Last weekend’s referendum saw UBI democratically rejected in Switzerland. The people’s choice! Offered Utopia, they don’t want it.
Actually, it’s not that simple. UBI (Citizen’s Income) is a huge idea and is competing with the deeply-ingrained Protestant work ethic. We may need to destroy work worship before (or at least in tandem) with a successful UBI campaign. It’s also expensive and nobody’s quite crunched the numbers convincingly yet, despite noble efforts.
A decent summary of the current state of play in the Guardian is sympathetic to UBI but says the next round of campaigning must be stronger in its numbers.
Before it can be seriously considered for a manifesto, further cost-saving compromises – such as restrictions for citizens who already receive a state pension – may need to be considered. The trick, then, as so often in progressive politics, will be to dream big, and then proceed with care.
Meanwhile, the Economist published a largely superb piece summing up the situation.
Both supporters and critics agree that universal basic incomes would challenge the centrality of paid work to the way people live.
I read it looking for a good argument against UBI but the ones present were a bit flimsy. For instance, the concern that the world would become filled by pointless ice cream parlours as a result of a new play ethic:
Hans Peter Rubi, a 64-year-old in the small town of Olten […] was given a pension of SFr2,600 on being sent into early retirement, and became an entrepreneur. He has used his pension to start an exotic ice-cream parlour. The avocado ice cream is proving difficult to perfect, and the innovation of staying open through the winter has yet to pay off. He needs a good summer for the business to be profitable; but he can afford to fail. “My security now is that I have my basic income. It gives a security to take a basic challenge.” … In a world of universal basic incomes, it is possible that the streets would be lined with mostly empty ice-cream shops, as people used society’s largesse on projects no one really needs.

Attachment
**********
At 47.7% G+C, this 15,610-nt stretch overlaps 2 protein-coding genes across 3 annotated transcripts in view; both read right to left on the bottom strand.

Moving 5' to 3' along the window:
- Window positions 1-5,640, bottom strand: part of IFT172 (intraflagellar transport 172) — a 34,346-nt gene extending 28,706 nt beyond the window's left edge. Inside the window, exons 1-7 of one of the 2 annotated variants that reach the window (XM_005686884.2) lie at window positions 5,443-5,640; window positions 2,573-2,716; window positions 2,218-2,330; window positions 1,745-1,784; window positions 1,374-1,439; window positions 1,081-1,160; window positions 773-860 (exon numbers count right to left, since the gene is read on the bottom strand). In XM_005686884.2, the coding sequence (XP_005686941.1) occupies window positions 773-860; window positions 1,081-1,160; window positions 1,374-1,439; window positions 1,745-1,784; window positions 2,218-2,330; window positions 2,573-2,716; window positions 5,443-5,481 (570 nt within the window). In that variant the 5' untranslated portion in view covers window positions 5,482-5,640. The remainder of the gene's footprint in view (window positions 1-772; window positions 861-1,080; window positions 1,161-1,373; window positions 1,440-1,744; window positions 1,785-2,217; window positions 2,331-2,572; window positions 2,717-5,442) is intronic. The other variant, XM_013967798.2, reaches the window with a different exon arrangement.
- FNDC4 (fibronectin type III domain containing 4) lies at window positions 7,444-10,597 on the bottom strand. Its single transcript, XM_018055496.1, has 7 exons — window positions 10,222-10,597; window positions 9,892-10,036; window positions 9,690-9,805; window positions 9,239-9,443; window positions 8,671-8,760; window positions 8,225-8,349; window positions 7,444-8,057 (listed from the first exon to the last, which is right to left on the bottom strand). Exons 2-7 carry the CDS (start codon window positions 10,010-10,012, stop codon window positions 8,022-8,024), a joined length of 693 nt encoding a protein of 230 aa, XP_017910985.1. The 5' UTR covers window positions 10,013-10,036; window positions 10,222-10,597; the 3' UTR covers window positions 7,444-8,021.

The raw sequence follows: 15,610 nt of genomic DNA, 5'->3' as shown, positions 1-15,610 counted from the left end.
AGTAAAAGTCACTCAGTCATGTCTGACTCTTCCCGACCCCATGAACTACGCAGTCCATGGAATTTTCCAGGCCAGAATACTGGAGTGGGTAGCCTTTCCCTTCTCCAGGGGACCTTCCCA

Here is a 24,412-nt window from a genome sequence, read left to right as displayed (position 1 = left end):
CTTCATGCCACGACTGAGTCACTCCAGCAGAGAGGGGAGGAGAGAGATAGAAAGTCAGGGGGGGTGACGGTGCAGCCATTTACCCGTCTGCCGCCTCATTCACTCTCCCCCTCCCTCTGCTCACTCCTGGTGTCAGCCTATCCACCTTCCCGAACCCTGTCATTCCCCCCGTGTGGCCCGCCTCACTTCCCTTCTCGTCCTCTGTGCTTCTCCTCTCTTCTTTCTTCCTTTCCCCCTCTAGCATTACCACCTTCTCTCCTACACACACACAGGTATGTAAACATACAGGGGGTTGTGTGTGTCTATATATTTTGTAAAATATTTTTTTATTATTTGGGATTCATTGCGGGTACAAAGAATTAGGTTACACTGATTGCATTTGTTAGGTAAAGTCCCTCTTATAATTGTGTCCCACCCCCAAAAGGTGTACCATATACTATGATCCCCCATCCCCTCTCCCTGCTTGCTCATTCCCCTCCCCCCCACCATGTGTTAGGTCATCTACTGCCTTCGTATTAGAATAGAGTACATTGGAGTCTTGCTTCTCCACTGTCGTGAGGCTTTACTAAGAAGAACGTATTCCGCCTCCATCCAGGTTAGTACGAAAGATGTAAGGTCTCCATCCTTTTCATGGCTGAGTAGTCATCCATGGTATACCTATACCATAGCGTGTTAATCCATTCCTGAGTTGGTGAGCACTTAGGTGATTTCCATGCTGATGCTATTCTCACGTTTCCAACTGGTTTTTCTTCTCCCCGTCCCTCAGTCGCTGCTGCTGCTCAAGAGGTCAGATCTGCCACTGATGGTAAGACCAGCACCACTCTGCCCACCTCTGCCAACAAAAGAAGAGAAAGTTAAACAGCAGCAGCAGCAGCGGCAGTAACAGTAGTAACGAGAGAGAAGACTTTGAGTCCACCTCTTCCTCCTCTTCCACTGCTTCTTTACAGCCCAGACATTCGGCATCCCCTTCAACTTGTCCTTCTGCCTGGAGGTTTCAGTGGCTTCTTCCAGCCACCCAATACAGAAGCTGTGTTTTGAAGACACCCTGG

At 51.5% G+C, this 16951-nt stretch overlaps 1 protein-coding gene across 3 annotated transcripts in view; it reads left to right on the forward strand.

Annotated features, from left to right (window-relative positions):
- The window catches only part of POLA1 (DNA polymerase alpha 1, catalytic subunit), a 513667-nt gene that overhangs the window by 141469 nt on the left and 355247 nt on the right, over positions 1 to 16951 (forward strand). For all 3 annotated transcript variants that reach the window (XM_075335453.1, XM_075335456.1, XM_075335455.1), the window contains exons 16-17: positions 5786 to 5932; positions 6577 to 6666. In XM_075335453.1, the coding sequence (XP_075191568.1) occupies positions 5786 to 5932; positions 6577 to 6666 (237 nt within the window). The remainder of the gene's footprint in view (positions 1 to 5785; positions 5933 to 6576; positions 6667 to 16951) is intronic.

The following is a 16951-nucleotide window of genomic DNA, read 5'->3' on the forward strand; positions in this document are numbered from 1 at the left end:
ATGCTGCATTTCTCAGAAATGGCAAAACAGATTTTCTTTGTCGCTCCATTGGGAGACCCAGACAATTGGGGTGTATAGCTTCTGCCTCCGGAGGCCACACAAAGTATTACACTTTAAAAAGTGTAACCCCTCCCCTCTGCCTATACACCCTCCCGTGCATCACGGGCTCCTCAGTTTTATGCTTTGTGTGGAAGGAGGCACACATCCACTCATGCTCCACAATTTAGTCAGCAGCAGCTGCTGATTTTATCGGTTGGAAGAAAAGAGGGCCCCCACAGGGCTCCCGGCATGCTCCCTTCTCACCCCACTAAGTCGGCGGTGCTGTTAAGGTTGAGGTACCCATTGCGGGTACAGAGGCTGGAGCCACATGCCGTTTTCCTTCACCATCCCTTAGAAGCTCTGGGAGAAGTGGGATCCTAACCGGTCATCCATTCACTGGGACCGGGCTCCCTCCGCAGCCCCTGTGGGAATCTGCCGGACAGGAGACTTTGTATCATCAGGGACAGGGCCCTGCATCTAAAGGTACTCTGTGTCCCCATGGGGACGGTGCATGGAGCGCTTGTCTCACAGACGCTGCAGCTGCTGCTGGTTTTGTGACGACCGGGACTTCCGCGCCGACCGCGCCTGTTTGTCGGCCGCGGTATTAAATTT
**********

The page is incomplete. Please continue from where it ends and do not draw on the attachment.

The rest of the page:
The dystopian image of streets empty of all but unfrequented ice cream parlours is a chilling one (no pun intended) and one I’ve thought of before, but I don’t think it would happen, at least not in any permanent way. Research shows that (a) most people wouldn’t stop working in normal jobs anyway and (b) after a period of too many of these leisure follies we’d realise the mistake and move onto the next big paradigm, be it idling or space travel.
So UBI was rejected in Switzerland but it really does feel like this is just the beginning of a huge international discussion. Back when we mentioned Srnicek and Williams’ book, Inventing the Future, I said “It feels like the cartridge is loaded” and I think that’s been born out. Mainstream political parties are discussing it now.
Speaking of booky-wooks, I highly recommend Utopia for Realists by UBI campaigner Rutger Bregman. His argument is mainly a pragamatic approach to UBI but he also sticks up for a 15-hour standard workweek and open borders. Weirdly, he and I got off to a bad start (I didn’t care for the first few pages because I disagree with the “nasty, brutish and short” progress argument and a naff quip about dishwashers being great) but I was soon caught up in his optimism and research-based reasoning. Good stuff.
Any old hoo, until we get UBI there’s Escapology. Break free! Run! Save yourselves!